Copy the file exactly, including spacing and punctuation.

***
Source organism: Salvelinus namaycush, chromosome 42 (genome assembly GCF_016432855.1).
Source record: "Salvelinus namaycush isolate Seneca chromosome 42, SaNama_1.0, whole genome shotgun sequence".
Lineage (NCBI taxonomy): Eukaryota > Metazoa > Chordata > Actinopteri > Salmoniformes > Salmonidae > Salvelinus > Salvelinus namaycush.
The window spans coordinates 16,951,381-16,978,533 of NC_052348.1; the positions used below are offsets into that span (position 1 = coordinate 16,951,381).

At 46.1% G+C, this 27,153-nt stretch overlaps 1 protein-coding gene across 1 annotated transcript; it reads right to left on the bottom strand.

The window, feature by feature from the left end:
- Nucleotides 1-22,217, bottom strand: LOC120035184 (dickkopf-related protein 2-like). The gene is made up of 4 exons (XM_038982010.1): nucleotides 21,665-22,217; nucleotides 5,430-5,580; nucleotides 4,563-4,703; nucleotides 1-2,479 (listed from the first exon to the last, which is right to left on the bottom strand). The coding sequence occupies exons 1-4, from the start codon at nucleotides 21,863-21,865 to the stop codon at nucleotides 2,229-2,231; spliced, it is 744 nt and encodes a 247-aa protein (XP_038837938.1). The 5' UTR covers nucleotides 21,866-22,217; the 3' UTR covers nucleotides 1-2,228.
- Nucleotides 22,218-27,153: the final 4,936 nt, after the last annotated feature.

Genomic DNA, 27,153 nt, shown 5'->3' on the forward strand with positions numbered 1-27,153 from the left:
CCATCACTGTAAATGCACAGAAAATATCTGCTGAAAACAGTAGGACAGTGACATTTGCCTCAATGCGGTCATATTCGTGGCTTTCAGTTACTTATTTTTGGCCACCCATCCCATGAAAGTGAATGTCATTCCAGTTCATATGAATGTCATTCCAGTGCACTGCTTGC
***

Source organism: Salvelinus namaycush, chromosome 42 (genome assembly GCF_016432855.1).
Source record: "Salvelinus namaycush isolate Seneca chromosome 42, SaNama_1.0, whole genome shotgun sequence".
Lineage (NCBI taxonomy): Eukaryota > Metazoa > Chordata > Actinopteri > Salmoniformes > Salmonidae > Salvelinus > Salvelinus namaycush.
The window spans coordinates 16,951,381-16,978,533 of NC_052348.1; the positions used below are offsets into that span (position 1 = coordinate 16,951,381).

At 46.1% G+C, this 27,153-nt stretch overlaps 1 protein-coding gene across 1 annotated transcript; it reads right to left on the bottom strand.

The window, feature by feature from the left end:
- Nucleotides 1-22,217, bottom strand: LOC120035184 (dickkopf-related protein 2-like). The gene is made up of 4 exons (XM_038982010.1): nucleotides 21,665-22,217; nucleotides 5,430-5,580; nucleotides 4,563-4,703; nucleotides 1-2,479 (listed from the first exon to the last, which is right to left on the bottom strand). The coding sequence occupies exons 1-4, from the start codon at nucleotides 21,863-21,865 to the stop codon at nucleotides 2,229-2,231; spliced, it is 744 nt and encodes a 247-aa protein (XP_038837938.1). The 5' UTR covers nucleotides 21,866-22,217; the 3' UTR covers nucleotides 1-2,228.
- Nucleotides 22,218-27,153: the final 4,936 nt, after the last annotated feature.

Genomic DNA, 27,153 nt, shown 5'->3' on the forward strand with positions numbered 1-27,153 from the left:
CCATCACTGTAAATGCACAGAAAATATCTGCTGAAAACAGTAGGACAGTGACATTTGCCTCAATGCGGTCATATTCGTGGCTTTCAGTTACTTATTTTTGGCCACCCATCCCATGAAAGTGAATGTCATTCCAGTTCATATGAATGTCATTCCAGTGCACTGCTTGC